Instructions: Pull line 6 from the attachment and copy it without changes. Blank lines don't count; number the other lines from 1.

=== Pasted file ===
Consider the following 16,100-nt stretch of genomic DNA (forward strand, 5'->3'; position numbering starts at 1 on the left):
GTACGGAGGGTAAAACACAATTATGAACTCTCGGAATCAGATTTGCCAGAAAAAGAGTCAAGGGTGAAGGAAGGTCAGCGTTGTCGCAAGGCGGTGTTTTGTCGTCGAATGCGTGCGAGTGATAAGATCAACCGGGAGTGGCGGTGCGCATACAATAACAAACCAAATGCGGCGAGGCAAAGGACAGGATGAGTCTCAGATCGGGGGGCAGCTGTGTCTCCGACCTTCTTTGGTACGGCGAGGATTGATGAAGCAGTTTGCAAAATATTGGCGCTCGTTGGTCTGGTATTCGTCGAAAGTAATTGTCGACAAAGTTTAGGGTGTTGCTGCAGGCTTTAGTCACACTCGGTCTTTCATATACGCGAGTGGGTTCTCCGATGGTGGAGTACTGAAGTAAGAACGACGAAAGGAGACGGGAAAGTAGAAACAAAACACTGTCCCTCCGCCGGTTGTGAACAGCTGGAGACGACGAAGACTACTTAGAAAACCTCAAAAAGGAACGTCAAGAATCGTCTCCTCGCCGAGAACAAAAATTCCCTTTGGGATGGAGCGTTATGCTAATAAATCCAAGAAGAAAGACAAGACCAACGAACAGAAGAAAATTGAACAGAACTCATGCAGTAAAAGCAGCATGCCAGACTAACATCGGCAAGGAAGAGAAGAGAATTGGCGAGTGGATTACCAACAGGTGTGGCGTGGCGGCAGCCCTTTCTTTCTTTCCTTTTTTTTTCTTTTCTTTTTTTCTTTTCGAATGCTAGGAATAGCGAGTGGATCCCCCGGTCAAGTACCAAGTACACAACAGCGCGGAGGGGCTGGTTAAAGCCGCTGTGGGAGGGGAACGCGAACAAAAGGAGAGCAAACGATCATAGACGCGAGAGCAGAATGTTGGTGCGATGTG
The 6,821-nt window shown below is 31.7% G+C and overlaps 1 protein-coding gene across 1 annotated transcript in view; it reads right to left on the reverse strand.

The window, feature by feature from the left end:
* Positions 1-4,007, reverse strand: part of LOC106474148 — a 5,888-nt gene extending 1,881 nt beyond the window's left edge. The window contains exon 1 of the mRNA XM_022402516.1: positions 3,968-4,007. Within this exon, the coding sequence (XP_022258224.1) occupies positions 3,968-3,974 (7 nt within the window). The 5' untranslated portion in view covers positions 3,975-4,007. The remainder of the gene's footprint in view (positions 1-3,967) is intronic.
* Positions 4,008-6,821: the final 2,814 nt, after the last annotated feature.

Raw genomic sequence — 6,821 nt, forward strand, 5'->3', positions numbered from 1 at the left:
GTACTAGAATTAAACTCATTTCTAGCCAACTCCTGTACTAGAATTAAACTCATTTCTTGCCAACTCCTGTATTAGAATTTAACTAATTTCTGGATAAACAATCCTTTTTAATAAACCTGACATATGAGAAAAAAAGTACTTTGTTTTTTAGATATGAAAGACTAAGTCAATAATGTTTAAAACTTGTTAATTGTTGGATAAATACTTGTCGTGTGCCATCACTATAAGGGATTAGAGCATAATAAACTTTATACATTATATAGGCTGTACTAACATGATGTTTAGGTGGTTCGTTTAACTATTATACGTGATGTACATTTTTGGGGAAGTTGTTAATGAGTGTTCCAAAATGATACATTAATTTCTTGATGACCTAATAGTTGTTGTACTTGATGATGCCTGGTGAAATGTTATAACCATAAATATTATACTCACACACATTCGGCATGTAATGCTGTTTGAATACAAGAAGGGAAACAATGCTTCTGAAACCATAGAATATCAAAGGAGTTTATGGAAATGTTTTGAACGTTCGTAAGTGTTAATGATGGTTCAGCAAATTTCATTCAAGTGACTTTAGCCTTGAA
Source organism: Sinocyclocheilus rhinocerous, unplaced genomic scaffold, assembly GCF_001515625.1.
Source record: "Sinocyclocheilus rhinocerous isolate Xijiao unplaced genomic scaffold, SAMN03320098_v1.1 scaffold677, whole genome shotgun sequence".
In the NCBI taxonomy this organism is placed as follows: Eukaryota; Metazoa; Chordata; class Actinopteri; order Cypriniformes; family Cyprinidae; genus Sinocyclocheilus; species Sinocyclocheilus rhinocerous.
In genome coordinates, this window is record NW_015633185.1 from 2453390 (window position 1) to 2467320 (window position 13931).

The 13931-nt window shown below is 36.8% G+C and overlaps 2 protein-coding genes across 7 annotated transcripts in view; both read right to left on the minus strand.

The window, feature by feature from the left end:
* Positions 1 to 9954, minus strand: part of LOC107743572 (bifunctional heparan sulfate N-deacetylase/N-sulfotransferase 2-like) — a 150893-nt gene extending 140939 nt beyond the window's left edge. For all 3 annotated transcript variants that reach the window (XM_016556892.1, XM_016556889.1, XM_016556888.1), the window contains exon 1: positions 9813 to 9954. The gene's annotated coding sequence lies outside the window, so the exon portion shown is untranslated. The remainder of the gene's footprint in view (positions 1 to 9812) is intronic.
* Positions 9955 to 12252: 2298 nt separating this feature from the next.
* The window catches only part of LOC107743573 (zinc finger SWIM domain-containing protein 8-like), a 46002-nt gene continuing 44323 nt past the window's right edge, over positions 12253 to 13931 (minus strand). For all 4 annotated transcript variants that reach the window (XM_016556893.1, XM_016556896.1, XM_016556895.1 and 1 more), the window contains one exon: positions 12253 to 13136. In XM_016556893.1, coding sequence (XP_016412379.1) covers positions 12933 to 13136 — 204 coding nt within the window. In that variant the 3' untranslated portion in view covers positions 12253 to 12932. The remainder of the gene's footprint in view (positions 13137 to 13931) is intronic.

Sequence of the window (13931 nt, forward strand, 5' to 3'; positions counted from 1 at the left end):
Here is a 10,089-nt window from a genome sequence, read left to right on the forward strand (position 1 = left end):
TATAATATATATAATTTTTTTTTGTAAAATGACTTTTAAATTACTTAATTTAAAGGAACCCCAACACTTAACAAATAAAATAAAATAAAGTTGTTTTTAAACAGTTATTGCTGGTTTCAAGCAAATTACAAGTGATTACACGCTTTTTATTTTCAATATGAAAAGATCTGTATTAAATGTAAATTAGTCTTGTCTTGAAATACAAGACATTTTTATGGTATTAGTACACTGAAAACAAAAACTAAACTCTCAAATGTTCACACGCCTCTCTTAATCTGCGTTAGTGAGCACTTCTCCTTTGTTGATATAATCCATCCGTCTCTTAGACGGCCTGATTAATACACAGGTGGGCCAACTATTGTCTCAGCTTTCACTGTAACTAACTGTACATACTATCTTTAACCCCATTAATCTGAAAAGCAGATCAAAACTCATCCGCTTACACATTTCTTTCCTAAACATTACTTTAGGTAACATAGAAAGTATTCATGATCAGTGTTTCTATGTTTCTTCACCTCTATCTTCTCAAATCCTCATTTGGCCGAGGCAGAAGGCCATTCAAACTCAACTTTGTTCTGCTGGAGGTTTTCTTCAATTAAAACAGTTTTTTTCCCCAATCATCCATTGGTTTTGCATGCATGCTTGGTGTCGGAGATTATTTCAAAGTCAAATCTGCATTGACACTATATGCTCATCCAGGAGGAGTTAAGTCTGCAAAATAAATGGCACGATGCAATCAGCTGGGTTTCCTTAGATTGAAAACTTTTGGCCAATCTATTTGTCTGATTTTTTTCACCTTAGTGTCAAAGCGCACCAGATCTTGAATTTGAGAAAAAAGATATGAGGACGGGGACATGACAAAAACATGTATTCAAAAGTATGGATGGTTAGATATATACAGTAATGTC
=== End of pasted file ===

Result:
* Positions 4,008-6,821: the final 2,814 nt, after the last annotated feature.